Arizona DNA Data Base

I came across a new article yesterday and its been bugging me ever since. A new DNA law is in the works and it scares me. The resulting invasion of privacy of my very personal DNA could be used for numerous purposes is just creepy. I would have no say in what it is used for, and it has a scope to become even bigger. If we allow such a law, when would it stop. We would be opening the door that everyone would be required to supply their DNA to live in the state or when you enter the state. Your child when it’s born, DNA would be taken and put in the database. While some applaud the advanced forward thinking of the law. I myself believe that this is another violation of our rights. A stepping stone to a slippery slope that could very well become the end of the world we now live in and become something we do not recognize. Communist state, Governmental Rule, Authoritarian, Eminent Domain just to name a few comes to mind.

With that DNA they could test for genetic markers that could make your insurance be higher because they found the probability of a disease in the future. Denial of services would become normal. Think of your children and family members that may need life-saving measures but with their DNA in the system they will not waste the resources. Your genetic marker says that you may become blind so they deny you the ability to drive, the list goes on. Yes prosecuting criminals will be easier, finding evidence, knowing who committed the crime would be easier. It’s all the other things that it will be used for is definitely not worth the easier part. A full write up of the current information we have on the law and what could possibly be the start of everyone submitting their DNA is included. I hope you are as concerned with this law and the future implications it could cause.

A new law being considered in Arizona would force state employees, parent volunteers and those seeking professional licenses to submit their DNA to a huge statewide database unprecedented in scope – and to pay for the “privilege.”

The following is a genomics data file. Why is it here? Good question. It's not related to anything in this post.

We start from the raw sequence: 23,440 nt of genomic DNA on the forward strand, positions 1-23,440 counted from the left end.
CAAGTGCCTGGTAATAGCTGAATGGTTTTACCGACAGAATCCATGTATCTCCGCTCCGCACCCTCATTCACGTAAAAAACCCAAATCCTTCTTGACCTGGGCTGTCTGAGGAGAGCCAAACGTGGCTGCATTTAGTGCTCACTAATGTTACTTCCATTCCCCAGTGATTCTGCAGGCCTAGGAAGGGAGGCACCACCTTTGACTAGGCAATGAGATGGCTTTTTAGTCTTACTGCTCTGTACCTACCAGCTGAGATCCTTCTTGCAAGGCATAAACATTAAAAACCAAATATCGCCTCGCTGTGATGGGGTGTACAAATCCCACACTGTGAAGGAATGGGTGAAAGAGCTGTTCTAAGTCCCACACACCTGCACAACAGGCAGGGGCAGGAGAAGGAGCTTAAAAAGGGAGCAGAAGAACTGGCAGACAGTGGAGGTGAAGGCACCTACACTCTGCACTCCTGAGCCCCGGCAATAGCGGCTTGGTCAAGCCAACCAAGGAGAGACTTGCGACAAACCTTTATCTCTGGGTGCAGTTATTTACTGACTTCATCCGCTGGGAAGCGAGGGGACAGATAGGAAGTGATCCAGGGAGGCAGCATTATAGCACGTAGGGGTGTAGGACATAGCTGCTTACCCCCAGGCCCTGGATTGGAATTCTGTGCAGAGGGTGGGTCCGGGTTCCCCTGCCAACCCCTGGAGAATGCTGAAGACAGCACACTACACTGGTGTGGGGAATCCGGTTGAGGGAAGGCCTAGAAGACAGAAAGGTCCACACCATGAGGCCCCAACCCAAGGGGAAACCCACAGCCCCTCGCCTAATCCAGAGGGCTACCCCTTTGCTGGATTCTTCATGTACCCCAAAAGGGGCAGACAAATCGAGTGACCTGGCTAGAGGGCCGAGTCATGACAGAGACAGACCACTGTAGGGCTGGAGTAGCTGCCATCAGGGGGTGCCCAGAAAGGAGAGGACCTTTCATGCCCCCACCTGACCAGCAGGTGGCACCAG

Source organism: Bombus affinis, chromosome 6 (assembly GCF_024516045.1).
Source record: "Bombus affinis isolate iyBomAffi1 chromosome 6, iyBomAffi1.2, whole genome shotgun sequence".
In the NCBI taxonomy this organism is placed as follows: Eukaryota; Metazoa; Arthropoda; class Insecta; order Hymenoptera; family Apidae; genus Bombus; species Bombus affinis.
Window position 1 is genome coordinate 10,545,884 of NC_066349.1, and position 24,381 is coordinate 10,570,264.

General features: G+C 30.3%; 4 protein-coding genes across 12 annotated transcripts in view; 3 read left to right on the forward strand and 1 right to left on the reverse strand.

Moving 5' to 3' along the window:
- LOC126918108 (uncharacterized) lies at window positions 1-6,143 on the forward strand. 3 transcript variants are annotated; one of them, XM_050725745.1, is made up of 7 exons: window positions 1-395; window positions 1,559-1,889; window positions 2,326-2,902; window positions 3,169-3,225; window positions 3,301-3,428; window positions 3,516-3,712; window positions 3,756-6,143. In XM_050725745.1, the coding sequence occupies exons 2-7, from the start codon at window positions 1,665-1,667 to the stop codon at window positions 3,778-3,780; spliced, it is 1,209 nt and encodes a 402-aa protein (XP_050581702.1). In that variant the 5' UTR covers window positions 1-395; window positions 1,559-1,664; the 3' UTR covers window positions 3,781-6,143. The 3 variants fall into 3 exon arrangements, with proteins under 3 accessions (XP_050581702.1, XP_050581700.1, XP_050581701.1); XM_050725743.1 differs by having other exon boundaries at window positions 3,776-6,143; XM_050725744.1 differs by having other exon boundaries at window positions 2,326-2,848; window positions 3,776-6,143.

Anyone fingerprinted by the state for a job, volunteer position, or license –a surprisingly broad category that includes parent volunteers at public schools, government workers, real estate agents, foster parents, law enforcement and healthcare workers– would be required to submit their DNA to a central database run by the Arizona Department of Public Safety under the proposed law. Anyone ordered by the court to submit DNA for the purpose of verifying paternity or other familial relationships would also end up in the database, and even dead bodies passing through the office of the medical examiner would be subjected to DNA collection, if Senate Bill 1745, proposed by Arizona state Rep. David Livingston (R), becomes law.

The treasure-trove of genetic material would be available to all law enforcement personnel, other government agencies (potentially out-of-state and federal), and even to private interests conducting “legitimate research.” Indexed by name, social security number, birthdates, and last known address, such a sprawling database would be unprecedented in any US state.

To pay for the scheme, the bill proposes a $250 fee to be collected from anyone submitting a sample – adding insult to privacy-invading injury.

Livingston did not respond to multiple requests from the Arizona Republic to explain the motivation behind the bill, leaving legal experts to wonder what it might accomplish. The obvious explanation –facilitating criminal investigations– appears to be beside the point, since Arizona law enforcement already collects DNA from individuals convicted of felonies and misdemeanor sex crimes.

It’s not focusing on the people most likely to be linked to crimes, it’s just spreading the net more broadly,” David Kaye of Penn State University, an associate dean for research who studies genetics in law, told the Republic. “It doesn’t seem like solving crimes is a big priority here.”

It’s possible the law is piggybacking on the recent case in which investigators in Phoenix used DNA to link Nathan Sutherland, a nurse at Hacienda Healthcare, with a patient who mysteriously gave birth in December after 19 years in a vegetative state. Employees at that facility were asked for DNA samples and submitted them voluntarily without incident, however. Sutherland was arrested when his DNA proved a match to the child.

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